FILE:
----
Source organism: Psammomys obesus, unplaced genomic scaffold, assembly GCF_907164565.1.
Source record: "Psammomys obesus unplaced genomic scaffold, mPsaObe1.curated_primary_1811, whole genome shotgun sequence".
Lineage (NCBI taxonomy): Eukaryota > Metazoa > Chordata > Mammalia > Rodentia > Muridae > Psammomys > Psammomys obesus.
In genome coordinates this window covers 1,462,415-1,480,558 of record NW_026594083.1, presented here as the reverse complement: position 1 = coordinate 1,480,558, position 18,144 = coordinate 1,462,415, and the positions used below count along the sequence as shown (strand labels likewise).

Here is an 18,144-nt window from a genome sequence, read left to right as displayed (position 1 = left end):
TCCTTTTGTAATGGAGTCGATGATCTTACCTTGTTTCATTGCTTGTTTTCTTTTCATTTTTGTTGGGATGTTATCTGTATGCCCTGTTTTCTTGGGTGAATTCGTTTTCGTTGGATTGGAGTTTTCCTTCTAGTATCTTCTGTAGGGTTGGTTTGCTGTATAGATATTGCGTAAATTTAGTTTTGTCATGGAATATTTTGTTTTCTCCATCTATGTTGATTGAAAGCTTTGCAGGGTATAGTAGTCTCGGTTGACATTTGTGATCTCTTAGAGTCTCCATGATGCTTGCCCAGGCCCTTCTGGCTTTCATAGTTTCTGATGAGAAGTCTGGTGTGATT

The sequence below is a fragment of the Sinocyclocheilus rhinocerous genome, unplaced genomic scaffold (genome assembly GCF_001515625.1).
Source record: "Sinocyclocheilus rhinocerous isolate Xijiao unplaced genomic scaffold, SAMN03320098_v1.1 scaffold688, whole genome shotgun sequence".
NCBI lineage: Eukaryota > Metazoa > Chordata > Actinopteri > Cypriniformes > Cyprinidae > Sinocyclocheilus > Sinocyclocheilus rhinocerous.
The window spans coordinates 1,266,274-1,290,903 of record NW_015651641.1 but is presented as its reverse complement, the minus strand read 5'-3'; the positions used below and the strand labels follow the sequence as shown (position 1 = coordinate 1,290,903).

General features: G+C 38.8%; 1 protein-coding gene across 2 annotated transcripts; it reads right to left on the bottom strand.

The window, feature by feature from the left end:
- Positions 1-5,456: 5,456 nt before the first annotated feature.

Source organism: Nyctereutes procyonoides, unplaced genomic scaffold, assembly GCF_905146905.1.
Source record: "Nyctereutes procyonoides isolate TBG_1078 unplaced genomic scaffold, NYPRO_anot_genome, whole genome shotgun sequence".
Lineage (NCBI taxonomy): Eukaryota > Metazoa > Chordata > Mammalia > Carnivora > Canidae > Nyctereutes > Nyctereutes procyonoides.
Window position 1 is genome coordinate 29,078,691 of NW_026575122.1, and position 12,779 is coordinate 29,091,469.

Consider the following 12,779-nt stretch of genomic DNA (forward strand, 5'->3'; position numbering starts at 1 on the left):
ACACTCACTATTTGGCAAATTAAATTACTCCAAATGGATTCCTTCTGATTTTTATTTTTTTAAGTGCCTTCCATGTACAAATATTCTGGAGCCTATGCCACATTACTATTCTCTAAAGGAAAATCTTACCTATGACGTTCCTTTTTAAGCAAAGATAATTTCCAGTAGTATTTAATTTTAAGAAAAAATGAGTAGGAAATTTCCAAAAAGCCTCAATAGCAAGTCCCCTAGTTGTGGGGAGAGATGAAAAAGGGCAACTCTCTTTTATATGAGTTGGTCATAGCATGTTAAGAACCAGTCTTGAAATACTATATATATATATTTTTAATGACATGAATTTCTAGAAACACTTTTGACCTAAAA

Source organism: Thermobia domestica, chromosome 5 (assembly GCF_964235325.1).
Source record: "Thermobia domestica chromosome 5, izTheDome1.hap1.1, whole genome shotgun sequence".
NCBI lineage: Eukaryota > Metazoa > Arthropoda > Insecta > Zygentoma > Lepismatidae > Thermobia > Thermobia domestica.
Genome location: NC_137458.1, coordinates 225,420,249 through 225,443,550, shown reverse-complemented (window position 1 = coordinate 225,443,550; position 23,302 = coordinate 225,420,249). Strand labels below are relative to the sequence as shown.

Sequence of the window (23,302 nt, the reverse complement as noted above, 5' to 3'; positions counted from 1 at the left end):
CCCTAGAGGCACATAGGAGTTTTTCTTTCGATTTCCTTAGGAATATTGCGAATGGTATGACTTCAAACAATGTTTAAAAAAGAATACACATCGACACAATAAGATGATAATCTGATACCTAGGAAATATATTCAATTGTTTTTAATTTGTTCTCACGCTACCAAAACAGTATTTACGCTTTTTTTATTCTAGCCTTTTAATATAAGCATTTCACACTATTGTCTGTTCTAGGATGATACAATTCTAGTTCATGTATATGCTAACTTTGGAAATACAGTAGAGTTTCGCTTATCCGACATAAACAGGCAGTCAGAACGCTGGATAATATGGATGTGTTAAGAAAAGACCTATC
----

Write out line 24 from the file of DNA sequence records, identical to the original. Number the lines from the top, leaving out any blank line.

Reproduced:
Sequence of the window (23,302 nt, the reverse complement as noted above, 5' to 3'; positions counted from 1 at the left end):